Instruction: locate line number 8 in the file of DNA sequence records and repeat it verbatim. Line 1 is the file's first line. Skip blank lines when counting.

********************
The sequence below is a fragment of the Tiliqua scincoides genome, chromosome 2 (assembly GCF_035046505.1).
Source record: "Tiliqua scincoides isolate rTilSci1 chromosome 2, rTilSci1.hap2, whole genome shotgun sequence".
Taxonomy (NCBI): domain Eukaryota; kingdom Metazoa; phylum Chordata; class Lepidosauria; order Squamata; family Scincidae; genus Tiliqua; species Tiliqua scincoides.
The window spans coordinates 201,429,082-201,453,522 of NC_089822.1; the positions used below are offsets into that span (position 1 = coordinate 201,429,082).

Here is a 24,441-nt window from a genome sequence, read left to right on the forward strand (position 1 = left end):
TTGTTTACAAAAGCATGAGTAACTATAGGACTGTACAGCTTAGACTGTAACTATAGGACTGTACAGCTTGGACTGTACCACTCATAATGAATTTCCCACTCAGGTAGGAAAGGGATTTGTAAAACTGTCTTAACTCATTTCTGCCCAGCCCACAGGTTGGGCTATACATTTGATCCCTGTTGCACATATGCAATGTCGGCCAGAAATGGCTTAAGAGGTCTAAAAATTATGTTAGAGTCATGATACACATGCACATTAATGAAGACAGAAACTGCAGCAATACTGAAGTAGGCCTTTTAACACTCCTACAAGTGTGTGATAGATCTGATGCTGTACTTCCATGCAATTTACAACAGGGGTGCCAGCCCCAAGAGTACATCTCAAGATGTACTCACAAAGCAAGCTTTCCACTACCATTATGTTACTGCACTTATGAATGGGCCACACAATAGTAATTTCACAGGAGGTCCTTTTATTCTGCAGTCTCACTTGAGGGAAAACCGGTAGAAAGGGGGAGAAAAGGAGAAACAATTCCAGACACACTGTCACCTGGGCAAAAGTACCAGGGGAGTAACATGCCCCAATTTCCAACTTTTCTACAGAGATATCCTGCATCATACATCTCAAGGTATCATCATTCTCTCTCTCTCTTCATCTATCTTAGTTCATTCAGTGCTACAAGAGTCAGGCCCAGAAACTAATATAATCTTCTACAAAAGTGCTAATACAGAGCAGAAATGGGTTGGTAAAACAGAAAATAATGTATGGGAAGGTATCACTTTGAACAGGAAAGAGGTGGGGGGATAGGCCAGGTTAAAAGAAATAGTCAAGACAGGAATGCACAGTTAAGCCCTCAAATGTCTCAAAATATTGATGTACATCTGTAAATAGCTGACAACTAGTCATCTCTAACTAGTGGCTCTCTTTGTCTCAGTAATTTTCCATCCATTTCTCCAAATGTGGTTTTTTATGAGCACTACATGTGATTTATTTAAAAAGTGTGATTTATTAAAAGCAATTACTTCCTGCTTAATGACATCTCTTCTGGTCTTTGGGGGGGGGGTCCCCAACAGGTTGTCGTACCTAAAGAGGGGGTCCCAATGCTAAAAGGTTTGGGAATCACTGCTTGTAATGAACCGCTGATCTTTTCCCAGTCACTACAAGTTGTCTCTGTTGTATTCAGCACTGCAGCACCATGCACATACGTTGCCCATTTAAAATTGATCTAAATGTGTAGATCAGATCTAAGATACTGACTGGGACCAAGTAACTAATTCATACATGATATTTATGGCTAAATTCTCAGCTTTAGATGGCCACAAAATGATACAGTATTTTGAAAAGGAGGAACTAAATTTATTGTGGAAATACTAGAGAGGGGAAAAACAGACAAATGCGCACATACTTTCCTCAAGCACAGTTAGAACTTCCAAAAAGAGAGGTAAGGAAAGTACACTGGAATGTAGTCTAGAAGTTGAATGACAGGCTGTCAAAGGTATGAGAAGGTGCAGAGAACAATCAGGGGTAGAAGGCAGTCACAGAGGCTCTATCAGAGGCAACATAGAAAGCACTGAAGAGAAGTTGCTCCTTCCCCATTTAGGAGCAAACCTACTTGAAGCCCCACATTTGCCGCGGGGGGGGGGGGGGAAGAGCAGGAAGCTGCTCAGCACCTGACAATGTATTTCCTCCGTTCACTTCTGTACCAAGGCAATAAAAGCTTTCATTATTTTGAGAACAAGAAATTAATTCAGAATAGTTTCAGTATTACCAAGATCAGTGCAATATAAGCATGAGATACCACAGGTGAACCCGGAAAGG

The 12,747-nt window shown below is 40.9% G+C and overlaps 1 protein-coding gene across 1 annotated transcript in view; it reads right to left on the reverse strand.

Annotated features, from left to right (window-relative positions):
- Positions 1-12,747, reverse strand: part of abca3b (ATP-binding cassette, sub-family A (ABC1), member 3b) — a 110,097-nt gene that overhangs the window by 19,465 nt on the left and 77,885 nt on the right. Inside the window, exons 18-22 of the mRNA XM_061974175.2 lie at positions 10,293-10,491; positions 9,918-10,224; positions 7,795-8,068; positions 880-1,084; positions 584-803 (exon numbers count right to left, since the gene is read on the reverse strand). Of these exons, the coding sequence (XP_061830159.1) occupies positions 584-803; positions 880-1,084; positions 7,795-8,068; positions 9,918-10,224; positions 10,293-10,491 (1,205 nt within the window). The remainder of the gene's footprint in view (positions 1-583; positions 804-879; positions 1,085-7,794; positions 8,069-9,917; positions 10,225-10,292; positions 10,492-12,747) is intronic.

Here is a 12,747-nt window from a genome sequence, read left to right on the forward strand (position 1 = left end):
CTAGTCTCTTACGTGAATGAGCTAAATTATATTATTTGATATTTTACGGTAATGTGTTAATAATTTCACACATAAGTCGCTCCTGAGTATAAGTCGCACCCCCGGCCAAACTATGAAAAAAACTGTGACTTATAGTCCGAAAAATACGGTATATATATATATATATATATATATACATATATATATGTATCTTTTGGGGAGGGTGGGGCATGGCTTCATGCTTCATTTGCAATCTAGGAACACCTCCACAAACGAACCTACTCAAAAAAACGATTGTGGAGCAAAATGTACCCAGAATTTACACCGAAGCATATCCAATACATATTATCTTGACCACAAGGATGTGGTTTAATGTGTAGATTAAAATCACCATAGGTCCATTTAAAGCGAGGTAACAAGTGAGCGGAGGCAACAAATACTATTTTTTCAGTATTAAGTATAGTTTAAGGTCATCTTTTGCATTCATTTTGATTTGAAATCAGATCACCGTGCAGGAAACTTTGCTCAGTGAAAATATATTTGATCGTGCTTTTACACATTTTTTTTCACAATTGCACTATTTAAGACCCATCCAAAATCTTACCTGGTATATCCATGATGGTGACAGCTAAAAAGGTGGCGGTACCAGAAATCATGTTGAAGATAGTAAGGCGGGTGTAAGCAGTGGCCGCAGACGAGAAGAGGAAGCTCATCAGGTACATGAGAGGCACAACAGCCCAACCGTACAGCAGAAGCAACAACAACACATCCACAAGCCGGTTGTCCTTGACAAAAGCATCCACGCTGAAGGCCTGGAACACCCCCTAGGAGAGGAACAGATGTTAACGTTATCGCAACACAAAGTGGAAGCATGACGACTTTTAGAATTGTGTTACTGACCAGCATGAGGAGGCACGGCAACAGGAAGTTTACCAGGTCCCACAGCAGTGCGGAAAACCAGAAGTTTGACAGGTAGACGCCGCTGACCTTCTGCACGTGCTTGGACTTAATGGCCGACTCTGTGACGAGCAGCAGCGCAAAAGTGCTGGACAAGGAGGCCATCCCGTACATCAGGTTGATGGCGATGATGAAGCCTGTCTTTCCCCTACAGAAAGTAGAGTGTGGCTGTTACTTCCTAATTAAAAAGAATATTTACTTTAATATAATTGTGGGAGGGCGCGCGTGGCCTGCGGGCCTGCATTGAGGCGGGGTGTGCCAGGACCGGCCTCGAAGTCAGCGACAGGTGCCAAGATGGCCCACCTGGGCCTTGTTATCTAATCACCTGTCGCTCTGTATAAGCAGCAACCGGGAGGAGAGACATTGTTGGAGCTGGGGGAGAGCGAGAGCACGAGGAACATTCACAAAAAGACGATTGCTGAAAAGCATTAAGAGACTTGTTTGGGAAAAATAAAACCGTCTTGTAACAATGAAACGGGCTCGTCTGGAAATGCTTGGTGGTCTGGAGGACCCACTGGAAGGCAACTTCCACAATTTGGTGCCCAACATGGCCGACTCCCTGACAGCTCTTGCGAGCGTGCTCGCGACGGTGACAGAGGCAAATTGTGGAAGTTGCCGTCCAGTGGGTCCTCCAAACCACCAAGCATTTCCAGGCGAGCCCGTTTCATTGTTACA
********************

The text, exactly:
Annotated features, from left to right (window-relative positions):